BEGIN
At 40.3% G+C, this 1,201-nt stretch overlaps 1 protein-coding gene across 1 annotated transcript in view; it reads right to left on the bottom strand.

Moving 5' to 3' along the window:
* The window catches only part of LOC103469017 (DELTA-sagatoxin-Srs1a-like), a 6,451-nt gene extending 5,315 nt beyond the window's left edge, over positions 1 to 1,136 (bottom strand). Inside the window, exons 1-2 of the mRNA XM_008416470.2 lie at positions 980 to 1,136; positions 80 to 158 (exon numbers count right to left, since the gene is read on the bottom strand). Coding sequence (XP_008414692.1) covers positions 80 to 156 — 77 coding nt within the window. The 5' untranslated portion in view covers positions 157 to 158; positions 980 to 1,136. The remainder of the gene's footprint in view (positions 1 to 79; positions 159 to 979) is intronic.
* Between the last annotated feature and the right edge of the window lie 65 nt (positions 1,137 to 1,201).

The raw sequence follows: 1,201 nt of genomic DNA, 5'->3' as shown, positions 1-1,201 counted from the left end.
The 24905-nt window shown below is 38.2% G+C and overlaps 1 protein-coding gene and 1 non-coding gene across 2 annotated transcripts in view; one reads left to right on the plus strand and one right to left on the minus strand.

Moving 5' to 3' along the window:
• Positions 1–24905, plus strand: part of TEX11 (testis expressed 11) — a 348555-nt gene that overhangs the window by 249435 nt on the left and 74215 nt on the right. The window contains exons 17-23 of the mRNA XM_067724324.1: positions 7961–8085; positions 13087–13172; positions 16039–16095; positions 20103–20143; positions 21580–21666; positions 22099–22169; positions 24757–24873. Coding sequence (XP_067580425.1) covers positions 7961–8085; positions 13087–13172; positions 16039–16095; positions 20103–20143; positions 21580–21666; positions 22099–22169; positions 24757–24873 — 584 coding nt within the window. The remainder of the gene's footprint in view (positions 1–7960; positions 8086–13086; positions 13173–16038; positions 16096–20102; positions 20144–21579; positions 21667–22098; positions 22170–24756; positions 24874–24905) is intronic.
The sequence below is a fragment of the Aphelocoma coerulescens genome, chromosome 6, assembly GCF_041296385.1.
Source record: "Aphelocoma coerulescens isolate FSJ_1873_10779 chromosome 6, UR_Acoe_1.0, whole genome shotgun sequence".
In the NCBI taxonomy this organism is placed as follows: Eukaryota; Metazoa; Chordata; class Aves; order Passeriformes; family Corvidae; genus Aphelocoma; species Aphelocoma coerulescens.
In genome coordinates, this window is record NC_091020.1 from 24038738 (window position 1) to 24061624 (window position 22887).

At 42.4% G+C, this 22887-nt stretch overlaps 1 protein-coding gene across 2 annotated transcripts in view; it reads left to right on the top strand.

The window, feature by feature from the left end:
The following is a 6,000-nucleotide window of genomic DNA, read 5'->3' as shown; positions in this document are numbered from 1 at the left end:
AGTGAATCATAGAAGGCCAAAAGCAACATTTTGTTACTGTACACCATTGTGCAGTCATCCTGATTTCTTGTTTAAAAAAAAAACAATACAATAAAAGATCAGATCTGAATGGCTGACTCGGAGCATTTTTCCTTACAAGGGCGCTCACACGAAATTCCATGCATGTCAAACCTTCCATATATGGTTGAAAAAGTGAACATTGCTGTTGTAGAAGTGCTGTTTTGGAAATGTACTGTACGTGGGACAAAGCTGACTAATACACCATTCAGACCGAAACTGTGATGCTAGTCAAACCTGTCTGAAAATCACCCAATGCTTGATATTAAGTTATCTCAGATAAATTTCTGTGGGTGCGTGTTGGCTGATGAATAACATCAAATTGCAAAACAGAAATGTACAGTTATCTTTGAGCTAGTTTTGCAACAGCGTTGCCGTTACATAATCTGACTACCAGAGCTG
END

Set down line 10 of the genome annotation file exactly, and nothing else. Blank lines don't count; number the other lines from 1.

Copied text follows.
Source record: "Aphelocoma coerulescens isolate FSJ_1873_10779 chromosome 6, UR_Acoe_1.0, whole genome shotgun sequence".